Oklahoma House Overrides Veto on Abortion Reporting Bill
The Oklahoma state House voted 84 to 13 yesterday to override Governor Brad Henry's (D) veto of a bill that would require doctors to report detailed information about patients seeking abortions to the government. This information would be posted online. According to Tulsa World, the state Senate will attempt an override vote sometime this week. To override the veto, the state Senate needs 32 votes in favor of the override. The legislation initially passed in the state Senate on a 32 to 11 vote.
The questionnaire will ultimately be posted on the Oklahoma State Department of Health website and includes information as detailed as a woman's reason for an abortion, her age, marital status, the date of the abortion, and the total number of previous pregnancies, miscarriages, abortions, and live births. Though supporters of the bill argue that the omission of a woman's name and address preserves her right to privacy, opponents assert that it would be possible to identify a woman from a small town from the information to be published.
According to the American Medical Association, "the physician's duty to maintain confidentiality means that a physician may not disclose any medical information revealed by a patient or discovered by a physician in connection with the treatment of a patient. In general, AMA's Code of Medical Ethics states that the information disclosed to a physician during the course of the patient-physician relationship is confidential to the utmost degree. "
In March 2010, the Oklahoma Supreme Court upheld the February ruling of a state District Court saying that an anti-choice law that included the current patient reporting requirements was unconstitutional on the basis that it violated state rules requiring legislation address only a single subject. This law also included provisions requiring detailed descriptions of ultrasounds and prohibiting sex-selective abortions, among other provisions.
Also in Oklahoma, state Attorney General agreed earlier this month to a state judge's order to temporarily block enforcement of a different new state law that would require medical professionals to show women an ultrasound image and give women a detailed description of the fetus prior to performing an abortion procedure. This law went into effect immediately following a veto override by the state legislature in let April 2010 and was in effect for nearly a week.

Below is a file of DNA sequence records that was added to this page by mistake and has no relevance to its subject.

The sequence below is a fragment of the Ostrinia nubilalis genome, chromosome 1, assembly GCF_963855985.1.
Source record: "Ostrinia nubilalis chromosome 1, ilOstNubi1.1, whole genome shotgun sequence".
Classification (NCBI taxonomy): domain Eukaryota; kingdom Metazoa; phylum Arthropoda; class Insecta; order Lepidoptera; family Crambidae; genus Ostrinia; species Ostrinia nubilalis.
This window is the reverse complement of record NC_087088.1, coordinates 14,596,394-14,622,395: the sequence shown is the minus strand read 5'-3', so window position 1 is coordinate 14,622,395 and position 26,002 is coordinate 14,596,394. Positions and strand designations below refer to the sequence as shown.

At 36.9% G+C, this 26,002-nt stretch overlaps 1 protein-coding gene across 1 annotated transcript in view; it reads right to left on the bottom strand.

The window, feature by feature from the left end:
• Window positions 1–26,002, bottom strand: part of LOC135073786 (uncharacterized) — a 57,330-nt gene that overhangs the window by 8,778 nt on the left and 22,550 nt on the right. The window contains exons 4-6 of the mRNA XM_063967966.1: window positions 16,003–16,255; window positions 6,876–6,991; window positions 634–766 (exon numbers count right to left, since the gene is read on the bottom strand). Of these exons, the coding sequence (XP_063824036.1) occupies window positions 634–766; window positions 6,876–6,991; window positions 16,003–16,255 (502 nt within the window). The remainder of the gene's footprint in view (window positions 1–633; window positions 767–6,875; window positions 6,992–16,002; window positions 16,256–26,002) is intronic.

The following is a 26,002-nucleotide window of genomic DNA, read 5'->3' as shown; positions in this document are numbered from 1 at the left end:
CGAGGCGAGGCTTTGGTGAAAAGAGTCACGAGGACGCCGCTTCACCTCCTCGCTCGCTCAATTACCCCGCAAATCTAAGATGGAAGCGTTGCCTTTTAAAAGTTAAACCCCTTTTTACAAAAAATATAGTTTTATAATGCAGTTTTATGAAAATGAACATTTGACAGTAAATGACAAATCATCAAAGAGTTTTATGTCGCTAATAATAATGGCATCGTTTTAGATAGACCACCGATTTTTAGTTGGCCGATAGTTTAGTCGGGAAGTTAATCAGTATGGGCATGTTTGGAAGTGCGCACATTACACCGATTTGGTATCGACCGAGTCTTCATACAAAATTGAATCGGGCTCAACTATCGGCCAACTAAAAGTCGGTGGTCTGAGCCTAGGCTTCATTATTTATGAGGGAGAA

The Oklahoma state legislature also overrode the veto of a second anti-choice bill in April that prohibits women from suing doctors who intentionally withhold information or provide misleading or inaccurate information about a pregnancy. In addition to the two vetoes, Governor Henry signed one anti-choice bill, which requires abortion clinics to post signs in their facilities stating that women cannot be coerced to have an abortion, that a woman's voluntary consent is required to obtain the procedure, and that sex selective abortions are illegal, at the same time.
Previously, Governor Henry had signed three other anti-choice bills into law on April 5. The first of these bills outlaws sex-selective abortion, the second bill institutes a "conscience clause" allowing healthcare providers to refuse to participate in abortion procedures or refer patients to abortion providers, and the third bill puts restrictions on the administration of mifepristone (also known as RU-486) by requiring it be administered in the presence of a physician.
Media Resources: Tulsa World, 5/25/10; Feminist Daily Newswire 5/13/10
10/20/2014 North Carolina Board of Elections Eliminates On-Campus Voting Sites Across the State - North Carolina will begin state-wide early voting on Thursday, and unlike the 2012 presidential election, many students across the state will have no polling place on-campus, making it more difficult for students to exercise their right to vote.
The North Carolina State Board of Elections recently eliminated the only on-campus voting location for the University of North Carolina at Charlotte, a campus with more than 20,000 students. . . .